Capturing the Heart of Leadership: Spirituality and Community in the New American Workplace

By Gilbert W. Fairholm | Go to book overview
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Chapter 5

Pressures that Focus Our Spirit Self at Work

People are making the quest for meaning and congruence with their innermost self a part of their work goals. They are seeking more full personal (whole-person) development from their work, and in so doing are transforming the workplace and the larger society. People are voicing their craving to include inner spiritual needs as well as economic and production needs in the work experience now in ways not known even a few years ago. Leaders and workers alike expect more from their work than just a pay check. They are asking that their values and morals be not only considered, but openly reflected in work cultures. In so doing they are changing institutional structures and transforming their work lives.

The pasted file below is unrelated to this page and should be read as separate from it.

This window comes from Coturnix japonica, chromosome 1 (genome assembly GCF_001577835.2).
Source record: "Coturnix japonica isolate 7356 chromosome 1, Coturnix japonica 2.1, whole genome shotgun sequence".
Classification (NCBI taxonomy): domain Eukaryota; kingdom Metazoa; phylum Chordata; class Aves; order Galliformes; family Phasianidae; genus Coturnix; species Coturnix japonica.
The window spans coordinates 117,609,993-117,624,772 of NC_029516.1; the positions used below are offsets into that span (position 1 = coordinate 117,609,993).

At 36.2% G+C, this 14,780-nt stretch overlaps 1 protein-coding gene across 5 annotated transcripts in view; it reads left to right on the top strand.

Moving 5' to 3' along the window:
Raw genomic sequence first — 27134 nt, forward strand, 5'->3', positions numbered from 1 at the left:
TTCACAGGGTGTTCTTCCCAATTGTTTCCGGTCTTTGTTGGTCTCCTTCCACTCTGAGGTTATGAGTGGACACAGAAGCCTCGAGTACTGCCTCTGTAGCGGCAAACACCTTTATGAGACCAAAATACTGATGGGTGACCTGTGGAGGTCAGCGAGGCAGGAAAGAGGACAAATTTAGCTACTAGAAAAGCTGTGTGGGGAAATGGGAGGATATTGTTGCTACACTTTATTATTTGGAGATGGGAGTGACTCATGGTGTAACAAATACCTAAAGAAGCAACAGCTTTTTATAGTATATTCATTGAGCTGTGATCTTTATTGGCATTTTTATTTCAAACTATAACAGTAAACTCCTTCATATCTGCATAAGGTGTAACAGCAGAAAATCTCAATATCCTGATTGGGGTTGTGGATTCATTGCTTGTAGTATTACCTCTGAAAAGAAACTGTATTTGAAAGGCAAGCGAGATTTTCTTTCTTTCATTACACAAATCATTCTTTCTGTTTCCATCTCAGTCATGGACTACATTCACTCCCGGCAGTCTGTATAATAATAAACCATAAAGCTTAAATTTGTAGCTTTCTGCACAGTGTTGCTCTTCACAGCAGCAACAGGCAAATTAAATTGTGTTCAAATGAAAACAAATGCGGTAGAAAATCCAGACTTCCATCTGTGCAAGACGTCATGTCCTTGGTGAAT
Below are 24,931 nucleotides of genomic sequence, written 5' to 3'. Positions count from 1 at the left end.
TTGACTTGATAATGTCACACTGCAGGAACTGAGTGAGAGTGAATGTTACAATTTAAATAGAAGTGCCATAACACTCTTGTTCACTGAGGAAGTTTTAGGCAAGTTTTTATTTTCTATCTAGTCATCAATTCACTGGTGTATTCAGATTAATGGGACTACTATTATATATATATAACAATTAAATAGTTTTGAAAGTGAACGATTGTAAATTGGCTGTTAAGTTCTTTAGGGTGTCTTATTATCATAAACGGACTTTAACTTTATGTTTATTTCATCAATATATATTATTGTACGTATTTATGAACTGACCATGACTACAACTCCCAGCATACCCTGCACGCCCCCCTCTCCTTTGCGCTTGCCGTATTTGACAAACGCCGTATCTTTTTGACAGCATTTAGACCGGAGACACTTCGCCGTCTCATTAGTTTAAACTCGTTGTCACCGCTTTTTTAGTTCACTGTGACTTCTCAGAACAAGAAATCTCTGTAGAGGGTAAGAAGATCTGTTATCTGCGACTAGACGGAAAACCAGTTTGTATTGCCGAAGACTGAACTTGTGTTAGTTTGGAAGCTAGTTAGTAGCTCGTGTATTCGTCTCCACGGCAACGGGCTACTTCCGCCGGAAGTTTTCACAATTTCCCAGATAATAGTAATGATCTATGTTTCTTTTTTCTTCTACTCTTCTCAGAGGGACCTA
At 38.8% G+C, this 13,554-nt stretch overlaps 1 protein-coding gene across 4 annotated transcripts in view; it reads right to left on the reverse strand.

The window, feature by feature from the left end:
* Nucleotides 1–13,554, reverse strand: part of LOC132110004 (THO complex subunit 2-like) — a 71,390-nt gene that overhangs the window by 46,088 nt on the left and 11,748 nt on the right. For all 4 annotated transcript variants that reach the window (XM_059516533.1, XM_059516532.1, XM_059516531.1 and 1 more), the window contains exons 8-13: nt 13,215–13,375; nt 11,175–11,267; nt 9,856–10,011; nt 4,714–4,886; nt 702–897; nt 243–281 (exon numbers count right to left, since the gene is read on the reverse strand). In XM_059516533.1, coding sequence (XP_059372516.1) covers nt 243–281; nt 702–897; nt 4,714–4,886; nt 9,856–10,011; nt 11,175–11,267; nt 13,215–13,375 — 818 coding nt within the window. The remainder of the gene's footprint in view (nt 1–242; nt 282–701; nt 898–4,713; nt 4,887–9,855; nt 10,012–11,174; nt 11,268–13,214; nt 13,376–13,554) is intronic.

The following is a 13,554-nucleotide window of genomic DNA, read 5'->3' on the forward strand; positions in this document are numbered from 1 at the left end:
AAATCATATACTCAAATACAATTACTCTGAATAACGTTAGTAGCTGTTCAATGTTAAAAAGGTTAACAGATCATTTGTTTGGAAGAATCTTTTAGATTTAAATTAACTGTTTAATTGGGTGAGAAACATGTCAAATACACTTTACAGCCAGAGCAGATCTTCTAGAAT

My survey of mid-level professionals unanimously agreed that spirituality is a significant part of their work lives (see Table 5.1) and that their inner spirituality effects their values, ethics, and beliefs. Sixty-three percent said their spirituality was very important in shaping their overall ethics and values. The rest (37%) said it was important. None discounted their personal sense of spirituality in shaping their belief systems, including those at work.

The middle-level professionals surveyed identified several reasons why they felt that their spiritual selves were critical to work success. By far, the two most common reasons cited were that our spirituality is the motivating force for all life and it is the guide for life's actions. For them and, I dare say, for most other people, spirituality identifies and clarifies and places in context core values, ethics, and beliefs.

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